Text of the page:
art and isolation

a while ago, a friend of mine sternly told me that i should watch that amazing TED video by Brene Brown on vulnerability. it took a few days, but on a cold, gloomy day in Berlin i sat in bed and watched.

i cried and i laughed. i laughed, like she said, in a knowing way ‘oh god..’

and apart from hitting some personal nerves, i loved what she says about humanity’s need to connect. actually i believe this need built into our cell.db – but even if it isn’t, history has consistently presented to us our need for connection and the damage that is done in isolation.

Mauer Monument

having said that, when i was in berlin, it was the first time i got in touch with a level of isolation (and therefore vulnerability) that i hadn’t experienced before and i thrived.

i was removed from my big group of friends, my sense of complacency about navigating public space/the shopping experience, my command of language and even the outside world for a couple of weeks (i spent a week only going downstairs to get coffee and then coming back up to the apartment).

but there was something about that ‘outsiderness’ that enabled me to really get to know myself, my work and my place in the world. sorry. i can’t believe i just wrote that either.
what i’m trying to say is that i discovered the complexity of isolation. it turns out i needed a little something of ‘removed’ in order to have the space to be.

obviously, i’m a modern young lady/geek, so wasn’t completely isolated. i was still checking into blogs i hang out on, twitter, facebook, e-newsletters and phone calls to people. and, to be honest, the fact that i was in germany and within a culture that doesn’t reject art-making kind of helped.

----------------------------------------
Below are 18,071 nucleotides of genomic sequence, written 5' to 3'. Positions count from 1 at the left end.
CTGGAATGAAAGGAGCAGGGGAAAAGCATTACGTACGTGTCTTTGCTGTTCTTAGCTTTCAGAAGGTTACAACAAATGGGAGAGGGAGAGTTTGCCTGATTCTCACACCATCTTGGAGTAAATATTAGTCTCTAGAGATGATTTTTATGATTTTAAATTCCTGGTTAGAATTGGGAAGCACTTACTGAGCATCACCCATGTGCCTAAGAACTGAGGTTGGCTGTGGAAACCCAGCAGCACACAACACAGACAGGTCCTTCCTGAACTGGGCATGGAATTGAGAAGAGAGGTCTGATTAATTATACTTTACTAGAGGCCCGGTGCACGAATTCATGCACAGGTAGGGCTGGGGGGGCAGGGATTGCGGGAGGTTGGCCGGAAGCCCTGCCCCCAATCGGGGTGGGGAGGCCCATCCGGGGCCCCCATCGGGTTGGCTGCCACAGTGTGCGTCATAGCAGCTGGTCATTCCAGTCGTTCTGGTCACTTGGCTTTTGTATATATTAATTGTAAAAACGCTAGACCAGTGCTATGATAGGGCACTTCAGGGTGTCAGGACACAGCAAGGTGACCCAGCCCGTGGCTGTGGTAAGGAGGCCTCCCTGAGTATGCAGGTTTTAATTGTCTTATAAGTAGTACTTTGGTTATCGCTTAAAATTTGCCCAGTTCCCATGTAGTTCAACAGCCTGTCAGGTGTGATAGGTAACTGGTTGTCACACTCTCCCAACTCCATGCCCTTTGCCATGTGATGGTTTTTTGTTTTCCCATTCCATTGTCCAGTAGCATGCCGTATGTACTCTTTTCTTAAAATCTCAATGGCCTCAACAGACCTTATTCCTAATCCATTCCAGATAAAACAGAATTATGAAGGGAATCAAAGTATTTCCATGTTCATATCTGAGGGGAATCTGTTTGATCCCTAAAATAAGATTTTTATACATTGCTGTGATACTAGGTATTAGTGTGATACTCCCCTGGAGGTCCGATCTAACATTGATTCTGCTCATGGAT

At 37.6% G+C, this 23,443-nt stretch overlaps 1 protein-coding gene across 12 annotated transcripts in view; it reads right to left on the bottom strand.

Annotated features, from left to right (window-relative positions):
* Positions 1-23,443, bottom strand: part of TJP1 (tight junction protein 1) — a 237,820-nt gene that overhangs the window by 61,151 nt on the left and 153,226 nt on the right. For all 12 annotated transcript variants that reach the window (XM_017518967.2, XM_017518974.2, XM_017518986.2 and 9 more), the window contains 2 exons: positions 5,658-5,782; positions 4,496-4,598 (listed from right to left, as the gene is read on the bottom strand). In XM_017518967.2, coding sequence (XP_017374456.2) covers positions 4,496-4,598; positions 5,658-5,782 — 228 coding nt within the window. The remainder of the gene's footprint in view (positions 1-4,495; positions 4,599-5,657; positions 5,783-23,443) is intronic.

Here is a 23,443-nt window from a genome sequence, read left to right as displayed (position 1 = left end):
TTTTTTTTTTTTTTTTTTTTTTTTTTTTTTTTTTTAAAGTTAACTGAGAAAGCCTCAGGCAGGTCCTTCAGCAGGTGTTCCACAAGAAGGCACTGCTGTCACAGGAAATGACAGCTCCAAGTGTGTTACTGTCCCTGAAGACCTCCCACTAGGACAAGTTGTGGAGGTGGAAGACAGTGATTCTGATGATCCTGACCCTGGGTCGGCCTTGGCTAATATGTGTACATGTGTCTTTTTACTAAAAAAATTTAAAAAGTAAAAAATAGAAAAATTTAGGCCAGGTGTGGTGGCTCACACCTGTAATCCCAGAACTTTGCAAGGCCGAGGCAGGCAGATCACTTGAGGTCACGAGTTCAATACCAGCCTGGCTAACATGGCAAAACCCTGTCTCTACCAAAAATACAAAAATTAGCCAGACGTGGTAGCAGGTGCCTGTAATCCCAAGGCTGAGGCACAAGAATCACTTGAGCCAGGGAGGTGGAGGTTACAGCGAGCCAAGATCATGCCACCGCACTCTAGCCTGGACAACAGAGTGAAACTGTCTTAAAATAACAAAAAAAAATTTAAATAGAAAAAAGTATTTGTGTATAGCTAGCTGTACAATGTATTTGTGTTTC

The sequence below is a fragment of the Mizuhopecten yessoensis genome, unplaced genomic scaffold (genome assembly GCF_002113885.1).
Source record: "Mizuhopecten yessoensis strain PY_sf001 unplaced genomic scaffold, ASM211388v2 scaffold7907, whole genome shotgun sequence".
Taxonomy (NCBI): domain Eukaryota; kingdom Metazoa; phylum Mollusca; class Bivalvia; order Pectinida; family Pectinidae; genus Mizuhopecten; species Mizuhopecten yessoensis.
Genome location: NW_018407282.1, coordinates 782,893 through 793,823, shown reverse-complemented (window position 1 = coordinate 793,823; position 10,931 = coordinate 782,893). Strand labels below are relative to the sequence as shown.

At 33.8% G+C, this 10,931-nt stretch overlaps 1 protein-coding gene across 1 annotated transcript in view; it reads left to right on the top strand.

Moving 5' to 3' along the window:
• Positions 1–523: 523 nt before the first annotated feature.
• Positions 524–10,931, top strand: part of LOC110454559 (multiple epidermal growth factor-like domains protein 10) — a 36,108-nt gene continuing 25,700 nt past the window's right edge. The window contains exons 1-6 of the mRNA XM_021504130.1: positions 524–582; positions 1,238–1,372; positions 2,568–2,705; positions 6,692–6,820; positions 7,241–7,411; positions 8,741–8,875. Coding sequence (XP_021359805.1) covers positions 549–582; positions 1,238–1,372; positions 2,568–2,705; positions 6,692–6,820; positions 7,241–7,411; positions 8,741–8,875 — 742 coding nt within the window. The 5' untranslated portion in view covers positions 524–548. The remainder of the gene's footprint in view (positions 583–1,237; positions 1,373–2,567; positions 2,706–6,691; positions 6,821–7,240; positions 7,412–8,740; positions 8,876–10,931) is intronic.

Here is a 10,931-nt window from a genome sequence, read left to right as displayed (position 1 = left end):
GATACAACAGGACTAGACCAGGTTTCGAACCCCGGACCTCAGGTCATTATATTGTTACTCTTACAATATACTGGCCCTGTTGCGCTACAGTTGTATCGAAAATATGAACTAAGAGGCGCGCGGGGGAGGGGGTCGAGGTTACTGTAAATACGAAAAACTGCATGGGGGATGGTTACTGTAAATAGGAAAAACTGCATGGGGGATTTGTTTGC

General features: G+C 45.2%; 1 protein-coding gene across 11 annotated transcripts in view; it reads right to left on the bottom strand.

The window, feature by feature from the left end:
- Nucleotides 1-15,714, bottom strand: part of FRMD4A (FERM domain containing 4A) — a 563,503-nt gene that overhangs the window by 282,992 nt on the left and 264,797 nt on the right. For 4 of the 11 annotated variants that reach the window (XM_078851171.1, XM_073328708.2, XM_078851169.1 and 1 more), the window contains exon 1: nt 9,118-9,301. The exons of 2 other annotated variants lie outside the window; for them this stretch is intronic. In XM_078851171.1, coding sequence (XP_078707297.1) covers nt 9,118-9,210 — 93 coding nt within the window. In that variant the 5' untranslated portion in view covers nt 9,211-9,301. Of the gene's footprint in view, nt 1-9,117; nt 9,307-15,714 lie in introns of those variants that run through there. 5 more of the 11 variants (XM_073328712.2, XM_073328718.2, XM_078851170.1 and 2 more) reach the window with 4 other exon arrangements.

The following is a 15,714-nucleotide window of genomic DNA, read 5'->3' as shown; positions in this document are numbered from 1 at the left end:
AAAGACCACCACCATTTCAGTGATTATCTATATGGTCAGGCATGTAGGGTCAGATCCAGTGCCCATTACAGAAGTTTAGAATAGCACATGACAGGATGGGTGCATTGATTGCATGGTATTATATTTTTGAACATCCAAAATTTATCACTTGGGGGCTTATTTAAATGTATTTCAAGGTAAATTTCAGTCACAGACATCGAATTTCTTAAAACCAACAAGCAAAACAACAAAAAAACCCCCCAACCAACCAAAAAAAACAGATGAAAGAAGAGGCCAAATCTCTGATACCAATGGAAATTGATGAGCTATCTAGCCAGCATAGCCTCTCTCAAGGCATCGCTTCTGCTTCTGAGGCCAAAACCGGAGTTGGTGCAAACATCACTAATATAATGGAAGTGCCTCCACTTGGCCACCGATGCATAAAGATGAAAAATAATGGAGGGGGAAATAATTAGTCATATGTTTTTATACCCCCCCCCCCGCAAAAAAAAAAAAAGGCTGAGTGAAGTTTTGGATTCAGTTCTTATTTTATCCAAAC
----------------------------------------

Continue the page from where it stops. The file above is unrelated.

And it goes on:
cut to: perth.


isolation is a thing here.

the population is actually small (as opposed to the rhetoric of small population as excuse for poor public service. another rant), the feeling of being closer to jakarta than the canberra is palpable and unless you live within walking distance to work like i do (ha!), it takes bloody forever to get anywhere. it feels like time slows down here.

so, it’s little wonder that there is a combination of intense frustration and intense production here. the artists that are here are super generous, fruitful and really focused on making work that is interesting, engaging with technology and pushing boundaries. i think there’s a reason that there are more art schools in perth than in melbourne, that anyone interested in working with bio/body/electronic art comes to perth and that the state of WA was the first to implement a percent for arts scheme.

perhaps in the same way that iceland is a feminist country – there’s not the overbearing bully neighbours to tell you what to do, so you just fuck it and do it anyway.


i could go on and talk about the link between isolation and space for shame, that enables people to act freely. and i could go on about space/time for contemplation too.

but the other aspect to being separated from the rest of your pack is that you feel vulnerable.
and lonely.
and there’s no room for complacency.
sometimes being complacent is a wonderful thing, even for an artist.
not having to fight for your right all the time can be valuable.

how can technology and the internet and the rest of the world help meter your isolation, so that you have just the right amount of “come here and go away.”

thanks for subscribing to she sees red by lauren brown. xx

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